Why it's done

A thyroidectomy may be recommended for conditions such as:

  • Thyroid cancer. Cancer is the most common reason for thyroidectomy. If you have thyroid cancer, removing most, if not all, of your thyroid will likely be a treatment option.
  • Noncancerous enlargement of the thyroid (goiter). Removing all or part of your thyroid gland is an option if you have a large goiter that is uncomfortable or causes difficulty breathing or swallowing or, in some cases, if the goiter is causing hyperthyroidism.
  • Overactive thyroid (hyperthyroidism). Hyperthyroidism is a condition in which your thyroid gland produces too much of the hormone thyroxine. If you have problems with anti-thyroid drugs and don't want radioactive iodine therapy, thyroidectomy may be an option.
Aug. 30, 2017
References
  1. Townsend CM Jr, et al. Endocrine. In: Sabiston Textbook of Surgery: The Biological Basis of Modern Surgical Practice. 20th ed. Philadelphia, Pa.: Elsevier; 2017. https://www.clinicalkey.com. Accessed July 6, 2017.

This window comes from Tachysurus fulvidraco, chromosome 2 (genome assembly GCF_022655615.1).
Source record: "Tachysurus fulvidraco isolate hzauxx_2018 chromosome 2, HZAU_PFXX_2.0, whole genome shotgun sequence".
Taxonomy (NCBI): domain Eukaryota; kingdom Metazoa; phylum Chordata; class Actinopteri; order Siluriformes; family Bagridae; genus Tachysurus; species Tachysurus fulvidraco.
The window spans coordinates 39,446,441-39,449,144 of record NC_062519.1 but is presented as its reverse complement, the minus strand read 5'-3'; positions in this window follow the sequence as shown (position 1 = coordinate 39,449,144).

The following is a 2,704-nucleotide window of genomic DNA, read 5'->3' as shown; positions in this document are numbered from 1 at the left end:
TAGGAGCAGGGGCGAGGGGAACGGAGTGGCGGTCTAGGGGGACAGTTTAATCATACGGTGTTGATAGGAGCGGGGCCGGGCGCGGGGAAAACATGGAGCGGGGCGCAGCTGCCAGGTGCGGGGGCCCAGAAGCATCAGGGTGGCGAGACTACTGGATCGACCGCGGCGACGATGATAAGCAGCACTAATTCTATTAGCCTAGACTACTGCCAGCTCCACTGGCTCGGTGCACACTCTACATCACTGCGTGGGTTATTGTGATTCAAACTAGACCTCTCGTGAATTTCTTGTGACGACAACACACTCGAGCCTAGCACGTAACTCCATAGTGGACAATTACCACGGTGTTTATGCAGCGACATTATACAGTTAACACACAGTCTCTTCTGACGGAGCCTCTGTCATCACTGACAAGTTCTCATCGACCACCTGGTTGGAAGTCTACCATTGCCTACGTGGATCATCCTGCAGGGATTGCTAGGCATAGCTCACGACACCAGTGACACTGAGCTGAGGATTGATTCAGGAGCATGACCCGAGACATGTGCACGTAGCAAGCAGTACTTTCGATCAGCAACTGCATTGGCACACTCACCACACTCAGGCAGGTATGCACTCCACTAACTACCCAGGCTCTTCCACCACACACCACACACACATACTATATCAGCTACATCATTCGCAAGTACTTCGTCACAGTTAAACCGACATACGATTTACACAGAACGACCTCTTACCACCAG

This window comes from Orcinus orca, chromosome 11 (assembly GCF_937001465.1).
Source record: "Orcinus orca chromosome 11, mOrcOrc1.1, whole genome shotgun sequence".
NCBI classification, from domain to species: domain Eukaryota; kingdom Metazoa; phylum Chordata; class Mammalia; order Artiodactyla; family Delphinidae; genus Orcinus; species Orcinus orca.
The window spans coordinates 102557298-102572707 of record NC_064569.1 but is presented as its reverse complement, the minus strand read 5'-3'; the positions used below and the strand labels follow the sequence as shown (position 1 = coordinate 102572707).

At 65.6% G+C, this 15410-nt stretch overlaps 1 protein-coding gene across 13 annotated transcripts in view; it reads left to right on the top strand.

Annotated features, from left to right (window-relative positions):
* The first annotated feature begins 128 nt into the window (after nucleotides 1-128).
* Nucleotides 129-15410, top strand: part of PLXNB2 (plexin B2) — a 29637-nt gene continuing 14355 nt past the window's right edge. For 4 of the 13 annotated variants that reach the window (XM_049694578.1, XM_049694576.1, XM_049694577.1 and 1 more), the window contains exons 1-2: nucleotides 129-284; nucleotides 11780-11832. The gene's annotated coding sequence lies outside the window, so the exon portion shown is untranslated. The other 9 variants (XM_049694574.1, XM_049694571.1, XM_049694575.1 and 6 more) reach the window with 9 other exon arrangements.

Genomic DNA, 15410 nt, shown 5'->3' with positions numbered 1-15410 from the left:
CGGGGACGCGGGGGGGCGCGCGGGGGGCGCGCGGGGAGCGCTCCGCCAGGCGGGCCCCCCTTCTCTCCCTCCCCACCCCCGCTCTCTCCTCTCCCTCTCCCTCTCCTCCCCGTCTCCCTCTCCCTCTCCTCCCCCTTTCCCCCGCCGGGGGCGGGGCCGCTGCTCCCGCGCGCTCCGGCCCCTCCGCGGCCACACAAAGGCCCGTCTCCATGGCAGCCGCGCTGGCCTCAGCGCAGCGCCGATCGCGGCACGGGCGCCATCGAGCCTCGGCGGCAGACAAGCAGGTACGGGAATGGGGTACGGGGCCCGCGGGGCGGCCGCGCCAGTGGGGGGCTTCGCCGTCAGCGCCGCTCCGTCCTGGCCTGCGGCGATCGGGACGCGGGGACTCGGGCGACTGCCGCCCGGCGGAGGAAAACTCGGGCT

2. Jameson JL, et al., eds. Surgery of the thyroid. In: Endocrinology: Adult and Pediatric. 7th ed. Philadelphia, Pa.: Saunders Elsevier; 2016. https://www.clinicalkey.com. Accessed July 6, 2017.
  3. Thyroid surgery. American Thyroid Association. https://www.thyroid.org/thyroid-surgery/. Accessed July 6, 2017.
  4. Haugen BR, et al. 2015 American Thyroid Association management guidelines for adult patients with thyroid nodules and differentiated thyroid cancer. Thyroid. 2016;26:1.
  5. Wang TS, et al. Initial thyroidectomy. https://www.uptodate.com/contents/search. Accessed July 6, 2017.
  6. Nippoldt TB (expert opinion). Mayo Clinic, Rochester, Minn. July 11, 2017.